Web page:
Tel Aviv: Israeli lawmakers on Thursday unanimously voted to dissolve the parliament, after Prime Minister Naftali Bennett's coalition government lost its majority in the parliament, triggering an unprecedented fifth election in less than four years.

A parliamentary spokesperson, in a statement, said the 120-member Knesset voted 92-0 to dissolve and to hold the next elections on November 1.

Bennett is expected to hand power to Foreign Minister Yair Lapid, leader of the centrist Yesh Atid party, under the power-sharing deal they agreed upon following inconclusive elections in 2021.

"Immediately after the vote in the Knesset I went to @yadvashem, the World Holocaust Remembrance Center. There I promised my late father that I will always keep Israel strong and capable of defending itself and protecting its children," Lapid tweeted.

Lapid will officially become the caretaker prime minister on Friday and will hold the position until the next government is formed.

Last week, Israel's parliament passed the bill to dissolve itself in a preliminary reading after the ruling coalition lost its majority.

Bennett on Wednesday informed the members of his party that he has no plans to participate in the next parliamentary elections.

"Prime Minister Naftali Bennett has informed members of the right-wing faction of his intention not to run in the next election. Prime Minister Naftali Bennett will remain as alternate prime minister," Sputnik quoted his office as saying.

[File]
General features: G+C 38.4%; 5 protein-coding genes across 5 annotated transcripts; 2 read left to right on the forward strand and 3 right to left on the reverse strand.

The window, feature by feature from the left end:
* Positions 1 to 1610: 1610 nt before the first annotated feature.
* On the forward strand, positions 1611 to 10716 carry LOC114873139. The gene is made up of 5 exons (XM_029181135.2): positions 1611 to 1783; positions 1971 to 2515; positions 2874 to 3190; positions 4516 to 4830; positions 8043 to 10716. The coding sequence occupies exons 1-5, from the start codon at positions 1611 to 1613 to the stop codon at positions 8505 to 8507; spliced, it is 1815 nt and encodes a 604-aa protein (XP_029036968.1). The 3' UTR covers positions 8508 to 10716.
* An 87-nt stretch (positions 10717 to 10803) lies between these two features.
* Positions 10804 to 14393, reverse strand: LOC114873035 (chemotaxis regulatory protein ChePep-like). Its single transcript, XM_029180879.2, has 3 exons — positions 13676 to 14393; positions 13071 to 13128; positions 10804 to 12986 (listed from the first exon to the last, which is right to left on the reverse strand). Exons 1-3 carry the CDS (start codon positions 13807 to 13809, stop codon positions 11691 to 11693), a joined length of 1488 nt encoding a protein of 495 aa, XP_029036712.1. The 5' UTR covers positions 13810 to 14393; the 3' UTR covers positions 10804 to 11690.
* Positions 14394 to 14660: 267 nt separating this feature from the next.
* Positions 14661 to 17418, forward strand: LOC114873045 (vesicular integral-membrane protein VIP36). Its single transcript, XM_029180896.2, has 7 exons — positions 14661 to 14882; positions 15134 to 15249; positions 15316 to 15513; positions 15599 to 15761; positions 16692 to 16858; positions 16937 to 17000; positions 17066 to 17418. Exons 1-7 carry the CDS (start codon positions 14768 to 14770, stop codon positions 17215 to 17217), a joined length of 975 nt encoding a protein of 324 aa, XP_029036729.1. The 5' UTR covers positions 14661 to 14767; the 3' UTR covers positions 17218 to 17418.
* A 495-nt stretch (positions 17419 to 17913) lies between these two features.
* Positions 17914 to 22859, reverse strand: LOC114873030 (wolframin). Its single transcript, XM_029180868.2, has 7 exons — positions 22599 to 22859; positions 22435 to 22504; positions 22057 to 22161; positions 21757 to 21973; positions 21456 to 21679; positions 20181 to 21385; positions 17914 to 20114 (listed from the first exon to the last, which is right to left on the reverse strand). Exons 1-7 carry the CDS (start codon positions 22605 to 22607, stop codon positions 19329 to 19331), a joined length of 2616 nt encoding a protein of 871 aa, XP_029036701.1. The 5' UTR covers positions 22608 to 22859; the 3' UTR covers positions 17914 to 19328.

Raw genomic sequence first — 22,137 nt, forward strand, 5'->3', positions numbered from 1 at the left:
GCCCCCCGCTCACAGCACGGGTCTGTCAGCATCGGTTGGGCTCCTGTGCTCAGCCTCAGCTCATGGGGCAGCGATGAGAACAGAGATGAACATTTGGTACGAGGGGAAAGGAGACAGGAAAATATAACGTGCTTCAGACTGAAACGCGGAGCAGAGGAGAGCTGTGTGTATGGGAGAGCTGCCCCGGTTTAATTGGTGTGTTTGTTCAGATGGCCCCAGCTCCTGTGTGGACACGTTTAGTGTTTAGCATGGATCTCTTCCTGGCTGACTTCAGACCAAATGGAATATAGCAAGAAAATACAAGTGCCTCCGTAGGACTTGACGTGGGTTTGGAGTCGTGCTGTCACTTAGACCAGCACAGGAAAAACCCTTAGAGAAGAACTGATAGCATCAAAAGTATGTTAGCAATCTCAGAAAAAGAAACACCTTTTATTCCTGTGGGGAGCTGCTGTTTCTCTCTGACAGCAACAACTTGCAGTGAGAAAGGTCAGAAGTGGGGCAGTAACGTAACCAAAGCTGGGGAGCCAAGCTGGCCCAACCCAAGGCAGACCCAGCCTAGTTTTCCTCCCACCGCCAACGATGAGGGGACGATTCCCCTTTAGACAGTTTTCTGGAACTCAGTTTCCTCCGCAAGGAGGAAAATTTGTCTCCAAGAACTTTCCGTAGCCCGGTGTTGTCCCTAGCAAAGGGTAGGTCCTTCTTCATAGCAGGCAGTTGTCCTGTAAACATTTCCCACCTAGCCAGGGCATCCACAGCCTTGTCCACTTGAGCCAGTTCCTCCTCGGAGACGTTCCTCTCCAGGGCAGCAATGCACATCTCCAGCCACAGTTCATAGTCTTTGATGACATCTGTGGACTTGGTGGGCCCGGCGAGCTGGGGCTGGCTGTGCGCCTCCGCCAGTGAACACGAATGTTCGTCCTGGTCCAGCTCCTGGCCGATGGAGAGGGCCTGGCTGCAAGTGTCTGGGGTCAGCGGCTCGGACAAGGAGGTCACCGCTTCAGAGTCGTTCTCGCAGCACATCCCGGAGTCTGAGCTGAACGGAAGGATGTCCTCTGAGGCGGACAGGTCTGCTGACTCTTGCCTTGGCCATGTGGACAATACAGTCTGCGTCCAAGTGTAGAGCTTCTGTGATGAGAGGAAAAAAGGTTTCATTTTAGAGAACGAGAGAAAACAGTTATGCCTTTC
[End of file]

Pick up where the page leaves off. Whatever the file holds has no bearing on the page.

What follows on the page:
Lapid's ascent to the top office comes ahead of US President Joe Biden's visit to Israel, the West Bank and Saudi Arabia in mid-July.

Analysts have predicted that Biden's visit may accompany an announcement about a warming of ties between Israel and Saudi Arabia, two countries that have never had a formal diplomatic relationship, The New York Times (NYT) reported.

Mitchell Barak, a political analyst and pollster in Jerusalem, said Israelis are no longer surprised or even shaken by the rate at which they have gone to the polls. They are now grudgingly resigned to it, he said.

"By this point, Israelis have pretty low expectations," Barak told NYT. Voters were shocked to return three times to the ballot box in 2019 and 2020. But by the fourth election in 2021, Barak added, "it felt like this is just how we do things here."